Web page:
Three package bombs that exploded in Austin, Texas, over 10 days — killing a teenager and a 39-year-old man and critically injuring an elderly woman — appear to be connected, police said Monday.
Here’s what we know so far:
• Two of the explosions happened within hours of each other Monday, sending police scrambling from one crime scene to the next. The first blast happened March 2.
• The bombs killed a 39-year-old African-American man on March 2, killed a 17-year-old African-American male early Monday morning, and severely injured a 75-year-old Hispanic woman midday Monday. A woman hurt in the Monday morning explosion had non-life threatening injuries, police said.
• The residents found the packages outside their houses, but none was delivered by the Postal Service or delivery services like UPS or FedEx, police said.
• Police also have not decided if these are hate crimes, but said that’s a possibility because of the victims’ races.
• “The evidence makes us believe these incidents are related,” Austin Police Chief Brian Manley said.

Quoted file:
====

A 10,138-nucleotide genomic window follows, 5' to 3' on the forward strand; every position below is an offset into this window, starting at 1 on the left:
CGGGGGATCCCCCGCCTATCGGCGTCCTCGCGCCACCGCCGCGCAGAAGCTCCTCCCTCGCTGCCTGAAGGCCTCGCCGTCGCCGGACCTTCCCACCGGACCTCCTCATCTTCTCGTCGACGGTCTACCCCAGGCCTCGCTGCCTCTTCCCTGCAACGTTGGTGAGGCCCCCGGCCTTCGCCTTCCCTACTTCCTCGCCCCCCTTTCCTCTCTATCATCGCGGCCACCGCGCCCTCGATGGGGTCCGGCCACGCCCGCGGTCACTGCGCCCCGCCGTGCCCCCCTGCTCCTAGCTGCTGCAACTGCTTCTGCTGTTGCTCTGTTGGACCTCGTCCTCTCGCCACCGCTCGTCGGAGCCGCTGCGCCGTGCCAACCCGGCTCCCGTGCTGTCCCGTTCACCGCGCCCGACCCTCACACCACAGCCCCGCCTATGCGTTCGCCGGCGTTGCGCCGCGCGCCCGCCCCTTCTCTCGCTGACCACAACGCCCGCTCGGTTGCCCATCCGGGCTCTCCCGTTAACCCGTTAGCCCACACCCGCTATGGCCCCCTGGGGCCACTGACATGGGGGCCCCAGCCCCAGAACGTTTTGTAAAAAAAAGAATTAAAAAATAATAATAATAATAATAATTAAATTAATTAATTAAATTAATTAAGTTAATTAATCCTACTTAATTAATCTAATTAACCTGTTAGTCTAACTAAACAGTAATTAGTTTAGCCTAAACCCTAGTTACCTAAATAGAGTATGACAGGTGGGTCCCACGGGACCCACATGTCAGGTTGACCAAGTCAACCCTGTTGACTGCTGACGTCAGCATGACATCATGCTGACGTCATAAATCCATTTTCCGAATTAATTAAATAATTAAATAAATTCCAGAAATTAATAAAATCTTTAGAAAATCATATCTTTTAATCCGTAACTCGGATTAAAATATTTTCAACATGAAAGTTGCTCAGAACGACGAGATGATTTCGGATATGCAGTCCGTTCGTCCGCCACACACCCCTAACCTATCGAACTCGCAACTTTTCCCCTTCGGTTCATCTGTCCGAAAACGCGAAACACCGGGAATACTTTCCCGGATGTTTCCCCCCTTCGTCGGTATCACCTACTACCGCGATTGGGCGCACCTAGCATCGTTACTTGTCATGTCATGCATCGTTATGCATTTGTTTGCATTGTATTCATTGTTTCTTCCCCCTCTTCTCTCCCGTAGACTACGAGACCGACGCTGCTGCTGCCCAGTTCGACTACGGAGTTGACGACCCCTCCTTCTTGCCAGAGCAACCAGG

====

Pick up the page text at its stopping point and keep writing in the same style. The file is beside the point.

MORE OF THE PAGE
The packages were placed in front of the residents’ houses, the chief said.
In describing the blast that killed the teenager, Manley said: “One of the residents went out front and there was a package on the front doorstep. They brought that package inside the residence and as they opened that package, both victims were in the kitchen, and the package exploded, causing the injuries that resulted in the young man’s death and the injuries to the adult female.”
Neighbors described house-rattling experiences.
“It shook my house and it shook my body,” Isaiah Guerrero told CNN affiliate KXAN of the explosion that injured the elderly woman. Guerrero said he climbed onto his roof, where he could see police walking up to one of his neighbors’ homes. “From that angle, you could actually see the house that got the package sent to them.”
Anna Marie Castillo said she lives five houses from that blast site. She was at work but quickly contacted her parents, who told her they saw the victim in the yard covered in glass and covering her face with her hands.
Castillo’s parents said they carried blankets to her because the explosion ripped off some of her clothing, she said.
“It’s really scary and hits really close to home,” Castillo said. “I’m worried to look in the mailbox.”